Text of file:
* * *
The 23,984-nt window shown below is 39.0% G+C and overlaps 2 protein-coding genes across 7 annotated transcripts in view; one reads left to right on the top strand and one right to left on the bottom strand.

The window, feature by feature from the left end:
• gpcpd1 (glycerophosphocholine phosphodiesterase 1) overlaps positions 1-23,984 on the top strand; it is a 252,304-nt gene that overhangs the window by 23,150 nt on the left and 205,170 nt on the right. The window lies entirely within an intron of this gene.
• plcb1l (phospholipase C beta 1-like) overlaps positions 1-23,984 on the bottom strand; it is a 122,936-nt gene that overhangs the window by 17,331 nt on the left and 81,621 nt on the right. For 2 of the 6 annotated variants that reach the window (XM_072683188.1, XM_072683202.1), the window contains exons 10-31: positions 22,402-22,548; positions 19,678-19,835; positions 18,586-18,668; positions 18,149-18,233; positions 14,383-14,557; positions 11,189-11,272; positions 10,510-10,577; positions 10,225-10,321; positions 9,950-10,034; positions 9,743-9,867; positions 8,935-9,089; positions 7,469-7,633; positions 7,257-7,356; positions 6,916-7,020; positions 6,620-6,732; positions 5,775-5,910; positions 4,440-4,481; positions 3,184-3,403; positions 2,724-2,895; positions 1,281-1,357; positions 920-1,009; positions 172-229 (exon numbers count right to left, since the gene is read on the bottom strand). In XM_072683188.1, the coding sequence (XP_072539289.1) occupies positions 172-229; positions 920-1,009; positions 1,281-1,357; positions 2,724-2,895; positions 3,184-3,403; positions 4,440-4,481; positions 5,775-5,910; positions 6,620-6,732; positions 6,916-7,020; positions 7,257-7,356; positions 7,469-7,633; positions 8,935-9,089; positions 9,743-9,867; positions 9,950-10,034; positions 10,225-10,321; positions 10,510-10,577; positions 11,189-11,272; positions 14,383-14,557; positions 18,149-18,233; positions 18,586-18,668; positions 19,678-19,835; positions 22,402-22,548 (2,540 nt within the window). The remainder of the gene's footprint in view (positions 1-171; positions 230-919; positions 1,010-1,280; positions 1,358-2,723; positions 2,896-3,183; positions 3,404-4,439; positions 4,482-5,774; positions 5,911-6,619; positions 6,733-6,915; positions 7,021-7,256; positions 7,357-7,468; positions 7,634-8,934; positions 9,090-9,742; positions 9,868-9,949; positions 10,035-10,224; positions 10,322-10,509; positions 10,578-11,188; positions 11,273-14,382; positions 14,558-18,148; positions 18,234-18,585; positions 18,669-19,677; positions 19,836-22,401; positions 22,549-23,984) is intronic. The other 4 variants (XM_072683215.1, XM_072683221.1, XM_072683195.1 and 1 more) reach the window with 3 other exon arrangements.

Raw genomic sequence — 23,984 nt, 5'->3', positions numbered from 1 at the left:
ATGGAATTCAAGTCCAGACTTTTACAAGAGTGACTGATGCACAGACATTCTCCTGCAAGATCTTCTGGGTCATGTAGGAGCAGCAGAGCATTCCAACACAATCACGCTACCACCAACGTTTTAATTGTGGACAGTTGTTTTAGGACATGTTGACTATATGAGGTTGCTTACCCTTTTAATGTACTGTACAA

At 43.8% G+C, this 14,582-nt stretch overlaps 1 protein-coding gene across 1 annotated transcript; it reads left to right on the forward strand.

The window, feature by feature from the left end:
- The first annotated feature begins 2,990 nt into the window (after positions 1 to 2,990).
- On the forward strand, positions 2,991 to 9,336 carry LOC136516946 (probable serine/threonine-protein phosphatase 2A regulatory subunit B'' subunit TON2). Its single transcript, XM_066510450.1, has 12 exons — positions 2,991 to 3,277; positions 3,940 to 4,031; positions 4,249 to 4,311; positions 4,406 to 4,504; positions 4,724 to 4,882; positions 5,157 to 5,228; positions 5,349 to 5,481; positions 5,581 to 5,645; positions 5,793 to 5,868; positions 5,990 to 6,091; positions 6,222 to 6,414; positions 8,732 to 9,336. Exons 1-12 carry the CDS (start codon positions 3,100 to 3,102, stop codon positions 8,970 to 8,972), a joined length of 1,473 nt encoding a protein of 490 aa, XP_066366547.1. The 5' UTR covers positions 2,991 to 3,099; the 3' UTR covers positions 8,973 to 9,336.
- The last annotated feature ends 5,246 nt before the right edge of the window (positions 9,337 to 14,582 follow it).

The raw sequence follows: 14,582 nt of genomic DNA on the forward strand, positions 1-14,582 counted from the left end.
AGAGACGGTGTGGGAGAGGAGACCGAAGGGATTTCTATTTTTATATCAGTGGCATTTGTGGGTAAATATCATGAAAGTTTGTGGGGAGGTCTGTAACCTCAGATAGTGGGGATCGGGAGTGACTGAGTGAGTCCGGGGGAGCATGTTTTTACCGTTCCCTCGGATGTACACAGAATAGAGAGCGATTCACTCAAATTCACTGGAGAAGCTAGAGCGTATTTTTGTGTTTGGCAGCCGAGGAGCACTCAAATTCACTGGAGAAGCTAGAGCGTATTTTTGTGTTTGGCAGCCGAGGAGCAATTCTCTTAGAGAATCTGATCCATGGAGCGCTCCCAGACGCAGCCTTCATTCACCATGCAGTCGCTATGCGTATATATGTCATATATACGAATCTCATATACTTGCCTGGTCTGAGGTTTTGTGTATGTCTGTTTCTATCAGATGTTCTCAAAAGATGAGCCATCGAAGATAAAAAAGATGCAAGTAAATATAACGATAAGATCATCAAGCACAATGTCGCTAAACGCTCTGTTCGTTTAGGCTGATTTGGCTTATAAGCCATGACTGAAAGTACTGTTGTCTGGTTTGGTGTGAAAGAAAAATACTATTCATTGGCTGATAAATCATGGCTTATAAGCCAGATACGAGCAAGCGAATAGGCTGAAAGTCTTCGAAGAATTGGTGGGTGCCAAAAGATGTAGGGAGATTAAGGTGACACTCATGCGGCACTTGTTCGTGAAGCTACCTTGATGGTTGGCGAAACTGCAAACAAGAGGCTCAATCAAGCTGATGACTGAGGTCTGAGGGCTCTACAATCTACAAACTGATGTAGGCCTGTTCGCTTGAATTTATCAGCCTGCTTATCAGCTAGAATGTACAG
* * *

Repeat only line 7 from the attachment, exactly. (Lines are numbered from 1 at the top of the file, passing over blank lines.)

At 43.8% G+C, this 14,582-nt stretch overlaps 1 protein-coding gene across 1 annotated transcript; it reads left to right on the forward strand.